“Everything sort of goes out of my mind, and I can just pay attention to the work. When I was making the family reunion quilt, I thought about my friends who needed prayer. My family members who were gone. I would know that God did what was best for them,” McCraw said. “When I was working on my father’s block of that quilt, I was able to come to peace. I didn’t have the relationship with my father that I wanted. But when I worked on his block of that quilt, by the end, I felt I could accept that he was the father I had.”
Each piece in the show has been on exhibit before, and most of them have won awards. McCraw has had work in international quilt shows and festivals. It was her quilt depicting Sasha and Malia Obama in a garden — the White House in the background — that was part of the quilt collection at the Smithsonian Institution. Ernie McCraw said they thought the quilt would be on exhibit longer, but discovered it had been put in storage.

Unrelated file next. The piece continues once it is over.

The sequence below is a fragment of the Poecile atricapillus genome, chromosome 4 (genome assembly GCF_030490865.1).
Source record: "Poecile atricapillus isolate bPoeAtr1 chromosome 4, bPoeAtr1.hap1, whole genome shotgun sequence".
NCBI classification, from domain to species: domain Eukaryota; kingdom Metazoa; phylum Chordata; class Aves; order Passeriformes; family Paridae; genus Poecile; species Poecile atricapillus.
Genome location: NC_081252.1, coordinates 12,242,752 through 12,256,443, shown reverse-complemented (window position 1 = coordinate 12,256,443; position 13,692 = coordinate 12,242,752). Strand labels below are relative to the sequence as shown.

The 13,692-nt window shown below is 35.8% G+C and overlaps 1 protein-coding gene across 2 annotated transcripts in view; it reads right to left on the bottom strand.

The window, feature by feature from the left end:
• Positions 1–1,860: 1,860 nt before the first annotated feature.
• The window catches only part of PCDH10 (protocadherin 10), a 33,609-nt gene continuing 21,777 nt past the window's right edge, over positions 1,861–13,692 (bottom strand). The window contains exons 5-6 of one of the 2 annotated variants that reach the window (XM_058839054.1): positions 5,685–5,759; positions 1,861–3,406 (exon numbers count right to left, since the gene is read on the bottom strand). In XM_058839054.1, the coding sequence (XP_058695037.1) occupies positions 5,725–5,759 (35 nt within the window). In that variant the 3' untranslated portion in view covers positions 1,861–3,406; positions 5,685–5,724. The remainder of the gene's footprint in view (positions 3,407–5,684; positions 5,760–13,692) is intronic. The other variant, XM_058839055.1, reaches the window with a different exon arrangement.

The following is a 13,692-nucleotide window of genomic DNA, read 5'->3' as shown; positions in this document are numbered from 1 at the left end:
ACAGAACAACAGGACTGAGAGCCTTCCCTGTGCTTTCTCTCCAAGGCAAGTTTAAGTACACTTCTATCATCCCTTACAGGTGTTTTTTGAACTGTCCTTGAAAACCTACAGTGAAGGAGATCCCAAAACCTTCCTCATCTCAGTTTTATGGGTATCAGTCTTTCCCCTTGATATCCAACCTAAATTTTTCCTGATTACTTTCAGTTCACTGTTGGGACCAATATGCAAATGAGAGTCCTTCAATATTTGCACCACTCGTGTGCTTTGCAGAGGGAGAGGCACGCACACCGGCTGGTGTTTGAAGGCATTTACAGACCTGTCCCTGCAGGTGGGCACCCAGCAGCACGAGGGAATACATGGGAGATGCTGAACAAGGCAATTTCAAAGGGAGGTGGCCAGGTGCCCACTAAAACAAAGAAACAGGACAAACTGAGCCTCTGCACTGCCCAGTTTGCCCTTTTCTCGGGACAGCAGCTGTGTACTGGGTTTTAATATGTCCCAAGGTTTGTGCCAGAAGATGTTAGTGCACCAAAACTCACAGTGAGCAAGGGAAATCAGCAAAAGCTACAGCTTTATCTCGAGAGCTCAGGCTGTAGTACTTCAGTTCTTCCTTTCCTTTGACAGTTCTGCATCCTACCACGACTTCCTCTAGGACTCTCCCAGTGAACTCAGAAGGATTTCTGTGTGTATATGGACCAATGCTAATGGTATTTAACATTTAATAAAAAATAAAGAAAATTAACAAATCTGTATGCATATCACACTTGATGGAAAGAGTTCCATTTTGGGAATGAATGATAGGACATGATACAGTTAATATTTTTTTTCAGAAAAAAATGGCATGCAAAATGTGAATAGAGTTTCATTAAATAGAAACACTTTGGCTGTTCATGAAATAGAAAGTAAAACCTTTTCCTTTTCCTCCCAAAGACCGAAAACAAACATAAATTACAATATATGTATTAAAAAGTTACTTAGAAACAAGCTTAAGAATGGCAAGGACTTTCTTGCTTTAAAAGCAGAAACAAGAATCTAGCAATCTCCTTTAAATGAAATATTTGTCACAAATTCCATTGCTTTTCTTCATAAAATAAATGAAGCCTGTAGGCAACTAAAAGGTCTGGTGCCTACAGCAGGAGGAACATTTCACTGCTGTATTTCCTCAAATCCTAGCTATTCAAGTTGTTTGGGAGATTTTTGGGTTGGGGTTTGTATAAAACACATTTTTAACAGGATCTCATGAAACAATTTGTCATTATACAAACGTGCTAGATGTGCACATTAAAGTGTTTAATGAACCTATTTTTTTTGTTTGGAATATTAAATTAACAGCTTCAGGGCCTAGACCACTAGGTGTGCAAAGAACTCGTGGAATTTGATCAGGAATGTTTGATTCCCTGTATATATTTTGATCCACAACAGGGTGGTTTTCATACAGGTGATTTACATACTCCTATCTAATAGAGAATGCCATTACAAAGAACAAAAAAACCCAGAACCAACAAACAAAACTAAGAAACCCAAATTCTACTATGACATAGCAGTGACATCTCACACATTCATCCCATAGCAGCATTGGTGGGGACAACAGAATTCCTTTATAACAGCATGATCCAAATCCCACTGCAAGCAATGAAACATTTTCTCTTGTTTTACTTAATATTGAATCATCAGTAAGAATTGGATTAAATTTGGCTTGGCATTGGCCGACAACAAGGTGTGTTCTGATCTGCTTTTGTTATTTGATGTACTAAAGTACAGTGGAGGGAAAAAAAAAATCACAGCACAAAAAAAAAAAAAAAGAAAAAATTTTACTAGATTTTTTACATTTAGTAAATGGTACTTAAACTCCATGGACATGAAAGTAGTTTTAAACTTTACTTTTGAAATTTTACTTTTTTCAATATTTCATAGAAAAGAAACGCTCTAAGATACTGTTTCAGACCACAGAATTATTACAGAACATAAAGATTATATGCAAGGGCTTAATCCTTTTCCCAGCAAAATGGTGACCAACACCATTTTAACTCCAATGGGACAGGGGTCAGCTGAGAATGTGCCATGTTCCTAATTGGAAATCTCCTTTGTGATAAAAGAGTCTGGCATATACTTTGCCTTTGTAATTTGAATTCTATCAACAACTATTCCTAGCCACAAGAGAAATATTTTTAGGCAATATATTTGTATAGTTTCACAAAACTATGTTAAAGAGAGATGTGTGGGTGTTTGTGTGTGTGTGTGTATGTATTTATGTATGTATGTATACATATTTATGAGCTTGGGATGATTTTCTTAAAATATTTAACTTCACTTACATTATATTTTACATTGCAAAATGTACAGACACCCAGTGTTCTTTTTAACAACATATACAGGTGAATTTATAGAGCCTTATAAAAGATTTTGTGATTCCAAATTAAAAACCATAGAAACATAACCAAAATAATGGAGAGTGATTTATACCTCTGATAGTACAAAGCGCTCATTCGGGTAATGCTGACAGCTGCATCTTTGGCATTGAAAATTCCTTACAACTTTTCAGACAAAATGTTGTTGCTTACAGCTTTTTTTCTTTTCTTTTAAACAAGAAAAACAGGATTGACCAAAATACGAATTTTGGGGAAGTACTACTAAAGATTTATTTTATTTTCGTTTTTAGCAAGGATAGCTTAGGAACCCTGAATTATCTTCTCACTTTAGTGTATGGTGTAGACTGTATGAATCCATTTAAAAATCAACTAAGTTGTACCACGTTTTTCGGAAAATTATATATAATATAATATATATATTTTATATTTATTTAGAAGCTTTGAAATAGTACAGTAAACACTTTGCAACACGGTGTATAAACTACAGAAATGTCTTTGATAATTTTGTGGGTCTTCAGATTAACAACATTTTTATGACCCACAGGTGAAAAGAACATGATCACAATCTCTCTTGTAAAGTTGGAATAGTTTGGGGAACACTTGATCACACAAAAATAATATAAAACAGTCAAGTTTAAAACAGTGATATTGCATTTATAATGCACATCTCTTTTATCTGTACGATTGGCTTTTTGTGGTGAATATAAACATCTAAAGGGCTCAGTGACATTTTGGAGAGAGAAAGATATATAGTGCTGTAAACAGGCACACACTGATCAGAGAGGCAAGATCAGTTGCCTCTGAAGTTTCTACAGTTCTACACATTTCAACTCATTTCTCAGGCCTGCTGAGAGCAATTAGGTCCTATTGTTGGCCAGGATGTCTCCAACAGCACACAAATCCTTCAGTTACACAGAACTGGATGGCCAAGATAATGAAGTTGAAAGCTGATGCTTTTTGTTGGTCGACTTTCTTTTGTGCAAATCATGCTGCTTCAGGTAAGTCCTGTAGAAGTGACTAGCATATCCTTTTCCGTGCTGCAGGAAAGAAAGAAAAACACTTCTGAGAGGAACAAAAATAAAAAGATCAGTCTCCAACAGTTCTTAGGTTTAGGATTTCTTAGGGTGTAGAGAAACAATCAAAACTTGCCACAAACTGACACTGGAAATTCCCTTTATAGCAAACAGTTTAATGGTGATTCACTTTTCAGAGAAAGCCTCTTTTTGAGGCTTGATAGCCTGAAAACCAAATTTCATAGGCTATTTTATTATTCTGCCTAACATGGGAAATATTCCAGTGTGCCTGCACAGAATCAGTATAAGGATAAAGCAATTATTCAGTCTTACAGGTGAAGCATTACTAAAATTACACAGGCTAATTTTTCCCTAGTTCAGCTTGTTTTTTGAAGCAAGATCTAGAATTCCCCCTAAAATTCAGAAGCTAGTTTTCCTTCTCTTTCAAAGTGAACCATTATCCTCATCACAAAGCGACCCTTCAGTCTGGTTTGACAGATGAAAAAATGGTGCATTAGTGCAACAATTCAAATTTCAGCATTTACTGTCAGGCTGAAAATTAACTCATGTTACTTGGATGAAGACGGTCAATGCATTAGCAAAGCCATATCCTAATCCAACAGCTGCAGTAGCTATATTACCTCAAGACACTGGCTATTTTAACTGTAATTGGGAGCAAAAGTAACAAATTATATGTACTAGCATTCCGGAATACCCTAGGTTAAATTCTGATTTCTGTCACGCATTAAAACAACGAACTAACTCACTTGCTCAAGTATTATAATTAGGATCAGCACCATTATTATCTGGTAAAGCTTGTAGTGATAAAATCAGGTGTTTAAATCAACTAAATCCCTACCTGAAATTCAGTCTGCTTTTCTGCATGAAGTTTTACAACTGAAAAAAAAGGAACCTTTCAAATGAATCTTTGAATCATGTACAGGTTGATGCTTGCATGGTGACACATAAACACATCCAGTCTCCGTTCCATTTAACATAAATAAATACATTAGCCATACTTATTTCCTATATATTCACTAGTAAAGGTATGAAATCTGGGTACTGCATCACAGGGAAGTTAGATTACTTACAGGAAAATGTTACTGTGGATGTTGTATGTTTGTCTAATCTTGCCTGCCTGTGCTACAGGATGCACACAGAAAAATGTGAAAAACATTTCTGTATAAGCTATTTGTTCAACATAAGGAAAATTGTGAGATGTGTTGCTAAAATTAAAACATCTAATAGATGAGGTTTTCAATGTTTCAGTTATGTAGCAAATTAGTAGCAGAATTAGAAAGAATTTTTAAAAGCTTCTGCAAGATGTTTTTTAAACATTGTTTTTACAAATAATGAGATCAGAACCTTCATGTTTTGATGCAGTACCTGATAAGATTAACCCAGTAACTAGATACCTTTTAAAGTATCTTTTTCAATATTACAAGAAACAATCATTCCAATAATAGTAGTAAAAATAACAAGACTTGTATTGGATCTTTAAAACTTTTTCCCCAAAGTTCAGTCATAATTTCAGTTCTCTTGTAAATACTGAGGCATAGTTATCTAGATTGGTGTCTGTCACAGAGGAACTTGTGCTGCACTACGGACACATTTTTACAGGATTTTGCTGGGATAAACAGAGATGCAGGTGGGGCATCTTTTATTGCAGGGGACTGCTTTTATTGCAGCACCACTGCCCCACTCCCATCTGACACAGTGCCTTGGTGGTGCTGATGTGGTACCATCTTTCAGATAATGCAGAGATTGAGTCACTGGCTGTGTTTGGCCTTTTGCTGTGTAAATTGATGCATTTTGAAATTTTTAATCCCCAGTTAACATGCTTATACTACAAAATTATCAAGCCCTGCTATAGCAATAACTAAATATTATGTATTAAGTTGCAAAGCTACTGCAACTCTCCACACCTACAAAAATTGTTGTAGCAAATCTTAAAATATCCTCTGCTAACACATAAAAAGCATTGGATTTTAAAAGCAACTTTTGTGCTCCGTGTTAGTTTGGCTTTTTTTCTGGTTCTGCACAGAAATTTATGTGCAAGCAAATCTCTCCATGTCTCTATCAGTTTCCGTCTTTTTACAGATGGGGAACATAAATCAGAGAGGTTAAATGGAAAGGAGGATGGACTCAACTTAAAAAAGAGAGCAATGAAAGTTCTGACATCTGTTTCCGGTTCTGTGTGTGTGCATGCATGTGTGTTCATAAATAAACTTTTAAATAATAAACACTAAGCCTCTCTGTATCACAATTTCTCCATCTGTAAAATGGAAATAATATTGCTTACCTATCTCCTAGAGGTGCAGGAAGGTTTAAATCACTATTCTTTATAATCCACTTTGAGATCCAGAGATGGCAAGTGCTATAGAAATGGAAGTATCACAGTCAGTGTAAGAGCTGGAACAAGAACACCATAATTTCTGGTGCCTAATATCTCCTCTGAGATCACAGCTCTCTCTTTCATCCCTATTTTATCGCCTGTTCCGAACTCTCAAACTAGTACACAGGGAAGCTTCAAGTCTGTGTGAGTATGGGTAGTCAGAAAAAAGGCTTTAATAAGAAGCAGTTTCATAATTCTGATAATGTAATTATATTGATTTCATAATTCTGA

“We petitioned to get it back, and we were able to get it,” he said. “We paid the taxes on it to get it back, but it was a special quilt, you know. We didn’t want it to stay in a drawer somewhere.”
Barbara McCraw said a drawing of the quilt by her granddaughter — which she scanned and printed onto fabric that she stitched onto the back of the quilt — made it a sentimental treasure.
Through quilting, McCraw said she has been able to explore her personal heritage.
“African-American women weren’t able to voice their opinions about so many things, but they did express them through their quilts,” she said. “Over the years, I’ve been able to explore African-American history and reflect what I’ve learned through the quilts.”
The exhibit shows the depth and breadth of McCraw’s research and reflections. She made Three Wishes, as a benefit quilt for the completion of the Denton County African American Museum. Three female figures — which represent various black complexions — stand side by side, wearing colorful dresses and large headdresses.
She created The Entertainers with Carla Hamm for the local black film festival. Inspired by the art deco designs of French artist Erte, McCraw depicts black performers in silhouette on a stage.